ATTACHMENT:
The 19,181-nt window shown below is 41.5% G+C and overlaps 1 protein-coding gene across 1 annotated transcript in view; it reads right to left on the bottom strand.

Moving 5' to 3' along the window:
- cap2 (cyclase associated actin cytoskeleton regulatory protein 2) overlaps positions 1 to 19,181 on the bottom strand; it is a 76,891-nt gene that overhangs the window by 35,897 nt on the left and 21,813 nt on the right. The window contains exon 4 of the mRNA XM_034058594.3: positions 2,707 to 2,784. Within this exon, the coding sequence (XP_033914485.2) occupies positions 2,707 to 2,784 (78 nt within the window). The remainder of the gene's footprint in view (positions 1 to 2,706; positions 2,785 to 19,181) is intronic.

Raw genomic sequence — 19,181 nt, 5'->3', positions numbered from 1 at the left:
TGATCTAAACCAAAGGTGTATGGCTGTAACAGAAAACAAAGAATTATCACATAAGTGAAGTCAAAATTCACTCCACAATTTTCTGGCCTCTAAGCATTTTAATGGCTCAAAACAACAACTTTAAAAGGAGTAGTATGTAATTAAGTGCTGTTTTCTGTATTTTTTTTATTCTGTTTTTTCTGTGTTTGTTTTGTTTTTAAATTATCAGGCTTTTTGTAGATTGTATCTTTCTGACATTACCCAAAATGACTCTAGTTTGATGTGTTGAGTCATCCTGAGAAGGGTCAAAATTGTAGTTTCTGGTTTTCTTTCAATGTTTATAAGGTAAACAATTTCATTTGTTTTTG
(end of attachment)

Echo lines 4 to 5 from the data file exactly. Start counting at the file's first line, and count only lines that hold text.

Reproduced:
Raw genomic sequence — 19,181 nt, 5'->3', positions numbered from 1 at the left:
TGATCTAAACCAAAGGTGTATGGCTGTAACAGAAAACAAAGAATTATCACATAAGTGAAGTCAAAATTCACTCCACAATTTTCTGGCCTCTAAGCATTTTAATGGCTCAAAACAACAACTTTAAAAGGAGTAGTATGTAATTAAGTGCTGTTTTCTGTATTTTTTTTATTCTGTTTTTTCTGTGTTTGTTTTGTTTTTAAATTATCAGGCTTTTTGTAGATTGTATCTTTCTGACATTACCCAAAATGACTCTAGTTTGATGTGTTGAGTCATCCTGAGAAGGGTCAAAATTGTAGTTTCTGGTTTTCTTTCAATGTTTATAAGGTAAACAATTTCATTTGTTTTTG